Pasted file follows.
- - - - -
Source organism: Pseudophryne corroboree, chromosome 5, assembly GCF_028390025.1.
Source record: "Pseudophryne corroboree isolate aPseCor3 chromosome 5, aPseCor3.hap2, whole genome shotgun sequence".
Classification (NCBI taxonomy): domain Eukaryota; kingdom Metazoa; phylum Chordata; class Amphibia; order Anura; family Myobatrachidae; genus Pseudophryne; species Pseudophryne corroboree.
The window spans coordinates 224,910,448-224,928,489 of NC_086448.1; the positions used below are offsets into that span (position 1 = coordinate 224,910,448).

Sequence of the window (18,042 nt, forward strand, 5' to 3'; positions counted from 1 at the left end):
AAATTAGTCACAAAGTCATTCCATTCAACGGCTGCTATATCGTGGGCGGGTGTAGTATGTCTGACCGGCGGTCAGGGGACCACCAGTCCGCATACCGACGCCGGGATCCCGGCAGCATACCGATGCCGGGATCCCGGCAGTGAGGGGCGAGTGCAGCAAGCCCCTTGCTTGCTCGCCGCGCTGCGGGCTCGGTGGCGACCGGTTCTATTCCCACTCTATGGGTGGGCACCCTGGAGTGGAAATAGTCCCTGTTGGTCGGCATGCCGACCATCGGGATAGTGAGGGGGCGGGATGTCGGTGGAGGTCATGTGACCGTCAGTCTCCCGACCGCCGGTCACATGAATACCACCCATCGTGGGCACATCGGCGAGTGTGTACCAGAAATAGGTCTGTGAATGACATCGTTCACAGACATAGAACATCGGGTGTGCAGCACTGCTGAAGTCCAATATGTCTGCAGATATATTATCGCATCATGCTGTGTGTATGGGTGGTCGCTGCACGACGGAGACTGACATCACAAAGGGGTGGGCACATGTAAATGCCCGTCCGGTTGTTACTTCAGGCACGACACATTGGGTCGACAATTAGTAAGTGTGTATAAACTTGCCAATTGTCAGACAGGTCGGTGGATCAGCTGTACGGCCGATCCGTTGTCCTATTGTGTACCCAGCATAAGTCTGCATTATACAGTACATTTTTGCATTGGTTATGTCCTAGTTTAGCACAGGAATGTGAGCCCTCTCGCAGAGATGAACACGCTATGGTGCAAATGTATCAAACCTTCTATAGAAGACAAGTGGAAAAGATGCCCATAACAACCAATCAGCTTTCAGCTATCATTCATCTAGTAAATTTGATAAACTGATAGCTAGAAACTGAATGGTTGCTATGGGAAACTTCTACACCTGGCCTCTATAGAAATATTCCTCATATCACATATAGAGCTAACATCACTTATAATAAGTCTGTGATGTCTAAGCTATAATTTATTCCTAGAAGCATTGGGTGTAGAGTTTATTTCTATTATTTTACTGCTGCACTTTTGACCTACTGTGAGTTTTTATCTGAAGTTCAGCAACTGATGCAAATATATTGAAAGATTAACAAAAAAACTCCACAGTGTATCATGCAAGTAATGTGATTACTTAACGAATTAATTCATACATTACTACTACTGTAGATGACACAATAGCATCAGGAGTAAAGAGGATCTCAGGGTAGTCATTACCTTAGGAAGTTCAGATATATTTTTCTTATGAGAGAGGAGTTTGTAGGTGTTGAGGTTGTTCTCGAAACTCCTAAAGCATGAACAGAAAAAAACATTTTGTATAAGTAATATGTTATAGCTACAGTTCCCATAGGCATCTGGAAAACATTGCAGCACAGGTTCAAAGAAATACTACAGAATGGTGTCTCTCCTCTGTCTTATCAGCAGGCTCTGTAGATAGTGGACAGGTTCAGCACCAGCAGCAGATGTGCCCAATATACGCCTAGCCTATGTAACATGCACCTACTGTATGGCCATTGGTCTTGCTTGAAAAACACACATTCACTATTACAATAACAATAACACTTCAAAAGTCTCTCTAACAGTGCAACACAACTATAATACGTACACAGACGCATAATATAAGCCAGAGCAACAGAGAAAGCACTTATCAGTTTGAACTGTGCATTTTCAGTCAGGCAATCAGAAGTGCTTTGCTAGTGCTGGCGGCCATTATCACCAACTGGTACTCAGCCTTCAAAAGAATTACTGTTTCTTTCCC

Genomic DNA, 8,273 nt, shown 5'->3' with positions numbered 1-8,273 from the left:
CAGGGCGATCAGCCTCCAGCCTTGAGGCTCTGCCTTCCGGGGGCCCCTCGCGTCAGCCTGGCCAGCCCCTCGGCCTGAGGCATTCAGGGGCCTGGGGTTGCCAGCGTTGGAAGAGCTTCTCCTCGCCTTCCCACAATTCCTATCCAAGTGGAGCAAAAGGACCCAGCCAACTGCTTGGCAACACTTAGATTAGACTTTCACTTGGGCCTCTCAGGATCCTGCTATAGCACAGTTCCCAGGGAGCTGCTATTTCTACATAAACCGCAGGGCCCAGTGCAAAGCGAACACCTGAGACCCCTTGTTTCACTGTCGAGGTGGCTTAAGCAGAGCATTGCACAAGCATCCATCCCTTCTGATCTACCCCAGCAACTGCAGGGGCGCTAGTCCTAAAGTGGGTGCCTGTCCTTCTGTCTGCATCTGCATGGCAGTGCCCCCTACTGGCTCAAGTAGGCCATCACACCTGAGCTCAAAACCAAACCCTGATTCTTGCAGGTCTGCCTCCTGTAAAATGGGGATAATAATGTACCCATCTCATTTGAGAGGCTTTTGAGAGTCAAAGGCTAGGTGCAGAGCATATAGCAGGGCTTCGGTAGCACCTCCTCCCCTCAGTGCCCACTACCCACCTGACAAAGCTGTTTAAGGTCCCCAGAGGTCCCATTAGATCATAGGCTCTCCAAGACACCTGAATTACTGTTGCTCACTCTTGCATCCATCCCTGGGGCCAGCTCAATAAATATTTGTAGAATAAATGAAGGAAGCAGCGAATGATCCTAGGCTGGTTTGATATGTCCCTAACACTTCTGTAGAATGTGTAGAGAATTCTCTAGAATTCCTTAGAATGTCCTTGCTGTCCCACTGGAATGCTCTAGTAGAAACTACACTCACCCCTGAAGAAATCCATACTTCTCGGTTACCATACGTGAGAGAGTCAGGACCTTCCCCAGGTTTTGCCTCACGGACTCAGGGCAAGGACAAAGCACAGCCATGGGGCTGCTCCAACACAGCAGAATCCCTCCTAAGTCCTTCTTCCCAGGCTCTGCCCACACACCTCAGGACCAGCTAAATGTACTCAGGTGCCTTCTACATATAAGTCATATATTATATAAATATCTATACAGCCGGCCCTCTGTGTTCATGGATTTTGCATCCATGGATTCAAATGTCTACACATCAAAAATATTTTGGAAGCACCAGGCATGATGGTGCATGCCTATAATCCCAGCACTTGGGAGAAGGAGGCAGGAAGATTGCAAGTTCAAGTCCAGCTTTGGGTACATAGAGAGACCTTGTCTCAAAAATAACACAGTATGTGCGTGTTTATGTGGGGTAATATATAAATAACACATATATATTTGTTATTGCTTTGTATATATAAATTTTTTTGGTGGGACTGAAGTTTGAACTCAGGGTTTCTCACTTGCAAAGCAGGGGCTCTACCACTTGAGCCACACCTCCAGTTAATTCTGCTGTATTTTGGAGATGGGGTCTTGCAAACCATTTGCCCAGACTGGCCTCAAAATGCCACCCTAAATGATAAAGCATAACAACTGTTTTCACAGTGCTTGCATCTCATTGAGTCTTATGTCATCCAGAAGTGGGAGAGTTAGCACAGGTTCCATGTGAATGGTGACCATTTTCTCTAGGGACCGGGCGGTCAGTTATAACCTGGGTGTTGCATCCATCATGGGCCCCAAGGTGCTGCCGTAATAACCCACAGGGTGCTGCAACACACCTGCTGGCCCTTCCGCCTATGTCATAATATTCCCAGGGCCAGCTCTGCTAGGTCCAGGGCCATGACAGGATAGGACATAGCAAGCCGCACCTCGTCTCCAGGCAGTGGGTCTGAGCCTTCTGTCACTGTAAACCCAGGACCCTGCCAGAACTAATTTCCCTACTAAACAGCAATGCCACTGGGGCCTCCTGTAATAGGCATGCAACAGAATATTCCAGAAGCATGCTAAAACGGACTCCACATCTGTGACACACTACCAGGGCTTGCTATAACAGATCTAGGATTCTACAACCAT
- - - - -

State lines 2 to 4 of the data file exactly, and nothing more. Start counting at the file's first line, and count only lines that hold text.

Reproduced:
Source record: "Pseudophryne corroboree isolate aPseCor3 chromosome 5, aPseCor3.hap2, whole genome shotgun sequence".
Classification (NCBI taxonomy): domain Eukaryota; kingdom Metazoa; phylum Chordata; class Amphibia; order Anura; family Myobatrachidae; genus Pseudophryne; species Pseudophryne corroboree.
The window spans coordinates 224,910,448-224,928,489 of NC_086448.1; the positions used below are offsets into that span (position 1 = coordinate 224,910,448).